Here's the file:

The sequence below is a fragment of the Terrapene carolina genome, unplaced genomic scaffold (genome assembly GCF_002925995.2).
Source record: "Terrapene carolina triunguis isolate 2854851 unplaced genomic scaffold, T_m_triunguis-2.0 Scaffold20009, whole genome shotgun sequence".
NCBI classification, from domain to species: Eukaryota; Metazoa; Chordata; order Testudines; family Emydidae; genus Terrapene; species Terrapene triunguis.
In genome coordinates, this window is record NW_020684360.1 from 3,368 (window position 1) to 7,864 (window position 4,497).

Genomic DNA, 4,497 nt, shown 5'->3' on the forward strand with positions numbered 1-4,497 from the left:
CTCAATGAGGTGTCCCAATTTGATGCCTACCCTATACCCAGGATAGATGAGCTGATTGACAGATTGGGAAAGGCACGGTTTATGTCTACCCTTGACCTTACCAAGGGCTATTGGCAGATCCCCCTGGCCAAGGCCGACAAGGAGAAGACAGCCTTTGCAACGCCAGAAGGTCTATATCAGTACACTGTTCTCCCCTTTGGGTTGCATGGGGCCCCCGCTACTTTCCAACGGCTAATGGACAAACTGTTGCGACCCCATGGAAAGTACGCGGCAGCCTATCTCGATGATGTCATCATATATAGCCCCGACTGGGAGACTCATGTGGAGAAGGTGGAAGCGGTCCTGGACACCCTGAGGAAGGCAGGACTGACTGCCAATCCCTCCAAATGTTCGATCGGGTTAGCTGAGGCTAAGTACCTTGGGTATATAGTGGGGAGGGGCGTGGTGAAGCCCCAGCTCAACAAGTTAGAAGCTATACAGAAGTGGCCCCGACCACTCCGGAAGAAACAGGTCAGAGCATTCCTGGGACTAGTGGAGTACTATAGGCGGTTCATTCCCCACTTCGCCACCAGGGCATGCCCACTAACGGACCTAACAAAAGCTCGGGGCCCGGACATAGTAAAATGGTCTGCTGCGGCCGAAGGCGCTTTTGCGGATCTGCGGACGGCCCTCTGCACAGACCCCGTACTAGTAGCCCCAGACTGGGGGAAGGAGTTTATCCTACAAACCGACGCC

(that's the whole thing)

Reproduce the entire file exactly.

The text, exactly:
The sequence below is a fragment of the Terrapene carolina genome, unplaced genomic scaffold (genome assembly GCF_002925995.2).
Source record: "Terrapene carolina triunguis isolate 2854851 unplaced genomic scaffold, T_m_triunguis-2.0 Scaffold20009, whole genome shotgun sequence".
NCBI classification, from domain to species: Eukaryota; Metazoa; Chordata; order Testudines; family Emydidae; genus Terrapene; species Terrapene triunguis.
In genome coordinates, this window is record NW_020684360.1 from 3,368 (window position 1) to 7,864 (window position 4,497).

Genomic DNA, 4,497 nt, shown 5'->3' on the forward strand with positions numbered 1-4,497 from the left:
CTCAATGAGGTGTCCCAATTTGATGCCTACCCTATACCCAGGATAGATGAGCTGATTGACAGATTGGGAAAGGCACGGTTTATGTCTACCCTTGACCTTACCAAGGGCTATTGGCAGATCCCCCTGGCCAAGGCCGACAAGGAGAAGACAGCCTTTGCAACGCCAGAAGGTCTATATCAGTACACTGTTCTCCCCTTTGGGTTGCATGGGGCCCCCGCTACTTTCCAACGGCTAATGGACAAACTGTTGCGACCCCATGGAAAGTACGCGGCAGCCTATCTCGATGATGTCATCATATATAGCCCCGACTGGGAGACTCATGTGGAGAAGGTGGAAGCGGTCCTGGACACCCTGAGGAAGGCAGGACTGACTGCCAATCCCTCCAAATGTTCGATCGGGTTAGCTGAGGCTAAGTACCTTGGGTATATAGTGGGGAGGGGCGTGGTGAAGCCCCAGCTCAACAAGTTAGAAGCTATACAGAAGTGGCCCCGACCACTCCGGAAGAAACAGGTCAGAGCATTCCTGGGACTAGTGGAGTACTATAGGCGGTTCATTCCCCACTTCGCCACCAGGGCATGCCCACTAACGGACCTAACAAAAGCTCGGGGCCCGGACATAGTAAAATGGTCTGCTGCGGCCGAAGGCGCTTTTGCGGATCTGCGGACGGCCCTCTGCACAGACCCCGTACTAGTAGCCCCAGACTGGGGGAAGGAGTTTATCCTACAAACCGACGCC